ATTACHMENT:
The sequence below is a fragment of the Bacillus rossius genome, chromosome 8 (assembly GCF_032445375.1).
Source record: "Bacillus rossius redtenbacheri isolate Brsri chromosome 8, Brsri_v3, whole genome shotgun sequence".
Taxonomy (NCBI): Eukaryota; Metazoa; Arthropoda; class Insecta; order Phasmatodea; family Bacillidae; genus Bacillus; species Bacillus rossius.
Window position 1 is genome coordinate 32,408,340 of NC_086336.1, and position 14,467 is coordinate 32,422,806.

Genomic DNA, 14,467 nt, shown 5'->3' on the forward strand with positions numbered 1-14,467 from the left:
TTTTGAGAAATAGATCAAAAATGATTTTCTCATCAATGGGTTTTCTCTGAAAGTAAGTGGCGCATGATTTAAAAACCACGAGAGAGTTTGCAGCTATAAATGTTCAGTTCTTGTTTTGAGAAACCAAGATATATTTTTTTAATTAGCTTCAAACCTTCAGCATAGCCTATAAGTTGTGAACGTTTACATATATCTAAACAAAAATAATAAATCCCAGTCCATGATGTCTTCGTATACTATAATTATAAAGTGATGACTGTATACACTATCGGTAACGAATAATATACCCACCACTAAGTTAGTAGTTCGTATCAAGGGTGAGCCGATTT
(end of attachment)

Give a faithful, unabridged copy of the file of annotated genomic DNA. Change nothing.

The sequence below is a fragment of the Bacillus rossius genome, chromosome 8 (assembly GCF_032445375.1).
Source record: "Bacillus rossius redtenbacheri isolate Brsri chromosome 8, Brsri_v3, whole genome shotgun sequence".
Taxonomy (NCBI): Eukaryota; Metazoa; Arthropoda; class Insecta; order Phasmatodea; family Bacillidae; genus Bacillus; species Bacillus rossius.
Window position 1 is genome coordinate 32,408,340 of NC_086336.1, and position 14,467 is coordinate 32,422,806.

Genomic DNA, 14,467 nt, shown 5'->3' on the forward strand with positions numbered 1-14,467 from the left:
TTTTGAGAAATAGATCAAAAATGATTTTCTCATCAATGGGTTTTCTCTGAAAGTAAGTGGCGCATGATTTAAAAACCACGAGAGAGTTTGCAGCTATAAATGTTCAGTTCTTGTTTTGAGAAACCAAGATATATTTTTTTAATTAGCTTCAAACCTTCAGCATAGCCTATAAGTTGTGAACGTTTACATATATCTAAACAAAAATAATAAATCCCAGTCCATGATGTCTTCGTATACTATAATTATAAAGTGATGACTGTATACACTATCGGTAACGAATAATATACCCACCACTAAGTTAGTAGTTCGTATCAAGGGTGAGCCGATTT